One of the most powerful HIV anti-stigma campaigns on social media is the Digital Living Quilt/AIDS HIV Survivor Living Memorial. The Digital Living Quilt is an ever-growing series of photos of people living with HIV. Each photo includes a frame (a social media filter) created exclusively by Zee Strong (aka Michael Zalnasky), containing HIV anti-stigma messaging such as, "HIV Undetectable; HIV treatment works," "Crush Stigma," and my favorite, "I want people to look at me and say, 'Because of you, I don't hide my HIV status.'" Strong has also created frames for occasions such as World AIDS Day, National HIV Testing Day, Trans Visibility Day, and the United States Conference on AIDS.
The handsome, silver-maned Zee Strong started working on the frames for the quilt in the week leading up to World AIDS Day in 2017. "I referred to it as seven days of chaos," he said, "because this thing went viral like overnight!" Once the original 2017 World AIDS Day frame came out, Strong got bombarded with requests to have him frame photos for people. "I mean, it was message after message, from people all over the world asking for frames. I was working nonstop, like 23 or 24 hours a day. It was crazy!"
Strong was diagnosed in August 2014. In fact, he'd been sick and losing weight and strength for several months, but as a straight, 54-year-old, white man in middle America, HIV was not on the forefront of anyone's mind. "I thought I had throat cancer, because I could barely talk," he said.
After several months of suffering with little or no relief, the 6-foot Strong fell in the shower, which convinced him to go to the emergency room. "Imagine, I'd been like 220 pounds, and when I got into that ER, I was lucky if I was like 130," Strong said. "I was so weak. I couldn't talk, I couldn't do anything." He told the emergency room attendants that he was there because of rapid weight loss, and they didn't think it was HIV. "Seriously!" Strong said, "It's 2014, and the alarms didn't go off?" The doctor told him he was anemic, advised iron pills and vitamin B-12 supplements, and scheduled Strong to return in three weeks for a colonoscopy.
It was at that invasive test that Strong's skin-and-bones frame was noticed while in a hospital gown. "This really cool doctor says to me, 'Has anyone questioned your weight?' And I looked at him and I said, 'The only one who is concerned is me.'" The doctor conducted several tests, concluding that Strong had Candida esophagitis.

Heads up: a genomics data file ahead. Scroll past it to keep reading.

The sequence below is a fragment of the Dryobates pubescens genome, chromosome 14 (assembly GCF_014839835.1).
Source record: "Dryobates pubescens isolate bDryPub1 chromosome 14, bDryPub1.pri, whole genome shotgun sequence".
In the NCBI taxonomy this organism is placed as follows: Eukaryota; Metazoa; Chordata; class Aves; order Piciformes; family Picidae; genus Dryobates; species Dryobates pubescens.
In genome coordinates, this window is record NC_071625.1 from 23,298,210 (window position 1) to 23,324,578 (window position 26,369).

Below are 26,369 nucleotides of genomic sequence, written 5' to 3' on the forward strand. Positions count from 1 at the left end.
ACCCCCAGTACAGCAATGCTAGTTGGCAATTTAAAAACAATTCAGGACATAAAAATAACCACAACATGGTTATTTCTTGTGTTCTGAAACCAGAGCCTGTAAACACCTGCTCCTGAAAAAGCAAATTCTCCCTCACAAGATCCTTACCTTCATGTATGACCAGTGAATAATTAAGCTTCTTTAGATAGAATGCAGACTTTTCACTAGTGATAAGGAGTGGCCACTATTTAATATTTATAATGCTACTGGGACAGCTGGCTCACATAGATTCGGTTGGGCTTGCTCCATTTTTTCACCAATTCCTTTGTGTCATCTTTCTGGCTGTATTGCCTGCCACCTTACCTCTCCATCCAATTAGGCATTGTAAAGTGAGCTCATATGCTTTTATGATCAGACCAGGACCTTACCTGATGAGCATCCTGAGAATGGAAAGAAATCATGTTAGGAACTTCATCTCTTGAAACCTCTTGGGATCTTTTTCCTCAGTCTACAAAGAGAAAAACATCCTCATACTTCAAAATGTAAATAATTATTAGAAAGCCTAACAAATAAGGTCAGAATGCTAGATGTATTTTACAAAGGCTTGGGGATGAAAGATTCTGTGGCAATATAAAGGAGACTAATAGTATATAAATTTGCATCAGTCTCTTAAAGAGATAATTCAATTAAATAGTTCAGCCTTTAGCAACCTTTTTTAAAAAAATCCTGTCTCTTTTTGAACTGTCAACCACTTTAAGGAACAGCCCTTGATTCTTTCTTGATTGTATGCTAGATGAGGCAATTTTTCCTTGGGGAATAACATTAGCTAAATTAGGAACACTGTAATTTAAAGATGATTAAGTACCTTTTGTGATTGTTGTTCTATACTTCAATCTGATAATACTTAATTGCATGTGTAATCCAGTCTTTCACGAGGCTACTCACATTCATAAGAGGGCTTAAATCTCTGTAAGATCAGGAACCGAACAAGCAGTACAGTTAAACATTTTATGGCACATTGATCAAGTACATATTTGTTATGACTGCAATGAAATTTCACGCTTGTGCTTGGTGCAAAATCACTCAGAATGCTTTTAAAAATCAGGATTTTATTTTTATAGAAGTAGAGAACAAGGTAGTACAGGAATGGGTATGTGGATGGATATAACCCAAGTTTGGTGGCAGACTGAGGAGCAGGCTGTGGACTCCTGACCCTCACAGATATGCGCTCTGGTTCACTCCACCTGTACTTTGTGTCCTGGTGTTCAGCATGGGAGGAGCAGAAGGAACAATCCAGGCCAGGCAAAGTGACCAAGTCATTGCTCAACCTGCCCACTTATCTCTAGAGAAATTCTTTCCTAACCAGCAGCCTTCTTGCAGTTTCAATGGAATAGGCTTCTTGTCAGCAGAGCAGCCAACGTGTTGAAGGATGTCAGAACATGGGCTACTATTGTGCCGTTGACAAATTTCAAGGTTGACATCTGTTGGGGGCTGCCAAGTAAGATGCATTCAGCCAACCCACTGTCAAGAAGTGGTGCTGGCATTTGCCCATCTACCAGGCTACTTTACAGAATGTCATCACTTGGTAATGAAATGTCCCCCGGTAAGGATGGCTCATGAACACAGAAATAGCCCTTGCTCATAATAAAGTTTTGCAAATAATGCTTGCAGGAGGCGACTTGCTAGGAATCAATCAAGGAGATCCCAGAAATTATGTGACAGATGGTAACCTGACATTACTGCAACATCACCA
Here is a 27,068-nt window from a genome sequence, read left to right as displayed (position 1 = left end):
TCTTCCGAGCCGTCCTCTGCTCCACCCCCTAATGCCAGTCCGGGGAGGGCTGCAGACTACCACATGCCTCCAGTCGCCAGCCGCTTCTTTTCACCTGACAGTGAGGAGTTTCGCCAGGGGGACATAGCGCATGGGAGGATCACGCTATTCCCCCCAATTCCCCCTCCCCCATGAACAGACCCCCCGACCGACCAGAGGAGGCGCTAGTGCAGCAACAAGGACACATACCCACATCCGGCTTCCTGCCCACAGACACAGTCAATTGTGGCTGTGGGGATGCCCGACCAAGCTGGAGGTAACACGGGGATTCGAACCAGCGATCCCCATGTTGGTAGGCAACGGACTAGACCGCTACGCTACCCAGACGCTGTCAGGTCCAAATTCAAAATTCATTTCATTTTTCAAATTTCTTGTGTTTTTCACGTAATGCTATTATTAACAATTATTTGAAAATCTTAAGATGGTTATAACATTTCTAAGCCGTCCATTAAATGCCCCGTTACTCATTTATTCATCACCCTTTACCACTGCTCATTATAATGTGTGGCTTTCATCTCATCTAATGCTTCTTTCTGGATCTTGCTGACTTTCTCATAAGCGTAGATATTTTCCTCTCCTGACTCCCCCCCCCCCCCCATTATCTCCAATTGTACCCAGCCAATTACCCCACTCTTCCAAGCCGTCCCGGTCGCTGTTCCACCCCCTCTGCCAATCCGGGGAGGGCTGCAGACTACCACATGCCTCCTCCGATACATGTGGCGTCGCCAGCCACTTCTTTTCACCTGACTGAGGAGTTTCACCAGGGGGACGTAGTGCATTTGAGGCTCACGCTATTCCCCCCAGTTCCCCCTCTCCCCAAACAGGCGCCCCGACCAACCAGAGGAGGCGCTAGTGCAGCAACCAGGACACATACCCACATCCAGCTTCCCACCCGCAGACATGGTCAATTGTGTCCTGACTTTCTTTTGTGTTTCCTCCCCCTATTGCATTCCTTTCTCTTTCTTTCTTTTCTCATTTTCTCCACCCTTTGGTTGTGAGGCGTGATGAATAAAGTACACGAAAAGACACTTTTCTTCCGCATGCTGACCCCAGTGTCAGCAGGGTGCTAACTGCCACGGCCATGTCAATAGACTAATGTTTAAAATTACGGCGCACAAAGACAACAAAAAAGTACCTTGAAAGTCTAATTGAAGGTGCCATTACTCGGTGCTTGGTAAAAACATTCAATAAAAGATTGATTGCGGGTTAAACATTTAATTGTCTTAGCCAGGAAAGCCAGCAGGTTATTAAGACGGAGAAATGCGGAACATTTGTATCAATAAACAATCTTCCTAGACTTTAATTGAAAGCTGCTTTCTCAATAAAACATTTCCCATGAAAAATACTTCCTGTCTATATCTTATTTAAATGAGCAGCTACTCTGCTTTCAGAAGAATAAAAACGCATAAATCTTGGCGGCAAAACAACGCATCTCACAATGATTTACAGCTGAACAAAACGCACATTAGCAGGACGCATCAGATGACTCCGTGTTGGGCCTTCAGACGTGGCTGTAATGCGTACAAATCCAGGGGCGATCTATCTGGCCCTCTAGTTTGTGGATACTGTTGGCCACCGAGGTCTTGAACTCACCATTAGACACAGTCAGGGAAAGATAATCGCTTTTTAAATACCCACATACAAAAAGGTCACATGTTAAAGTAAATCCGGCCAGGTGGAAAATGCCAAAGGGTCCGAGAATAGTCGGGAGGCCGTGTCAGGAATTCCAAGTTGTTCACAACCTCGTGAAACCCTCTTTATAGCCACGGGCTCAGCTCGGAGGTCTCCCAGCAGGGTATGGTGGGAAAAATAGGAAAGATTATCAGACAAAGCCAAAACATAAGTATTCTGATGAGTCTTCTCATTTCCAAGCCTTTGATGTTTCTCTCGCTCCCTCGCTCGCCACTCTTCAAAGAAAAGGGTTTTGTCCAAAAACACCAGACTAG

"I wake up in my bed, and there's all this paperwork beside me. So I take my trusty iPhone and Google Candida esophagitis," Strong said. "And that's when I read that it's commonly found in persons with HIV."
Strong's diagnosis was more than just HIV positive; His immune system was so compromised that it had progressed to AIDS.
It was a long, rough road for Strong to get on the proper medications and get healthy. Like many with a dramatic diagnosis, he lost his job and his whole life changed. He moved to Florida, and about a year after his diagnosis, a friend got him to start bicycling.
"Everything I have, everything you see, came from riding a bike," Strong said. "I was dying -- literally wasting away. Someone challenged me to a bike ride, and it changed everything."
"I was someone who couldn't even look at a mirror," he said. With the antiretrovirals, good eating, and exercise, his health and mood improved. "I went from someone full of self-pity who couldn't even look at myself, to someone riding down the road taking selfies."
He started using an Apple phone app to enhance his own photos. "I started playing around, adding little slogans like, 'I am HIV positive.' That's all I would say. And I'd put it out there on my [social media] profile." It was from these messages on his own platforms that the idea started to expand. Since the world already has the AIDS Memorial Quilt, honoring those who passed away during the crisis of the '80s and '90s, Strong started creating a way to honor those living with HIV right now, while also shattering the stigma associated with HIV: the Digital Living Memorial Quilt.
"It has just snowballed!" Strong said. Right now, there are over 1,600 members on the Facebook group page. "And that's not counting the non-members. I've made friends with a lot of non-members."
The campaign is not only seen on Facebook, but also has a growing Instagram presence as well (search using #digitallivingquilt or #aidshivsurvivorlivingmemorial). "What's amazing is that people think it's this huge operation," Strong said. "I'm one man and a freakin' cell phone! I don't even have a computer." Strong said that he can't afford to buy a computer. He's tried to raise money through crowdfunding but found it challenging. "For now I'll just be me," he said, "alone on my bed, making frames for everyone on my phone."
One of the things Strong is most passionate about is that the quilt is for everyone. "I don't care who you are," he said. "I don't care if you're gay or straight. I don't care what your religious beliefs are. I don't care who you vote for, what your gender identity is -- trans, whatever." Strong added, "I'm probably the queerest straight guy you'd ever meet! I've been in the community for 25 years. It's my family. It has always been my family."
Strong hopes that the quilt will continue to grow and inspire people and has ambitions to see a gallery showing of prints from the kaleidoscope of people across the country and the world who are participating in the quilt. His current phone has over 59,000 photos of Living Quilters. "I'm trying to hold all my originals intact, because," Strong said, "someday this quilt is going to make a difference in the world."
It already has, Zee. It already has.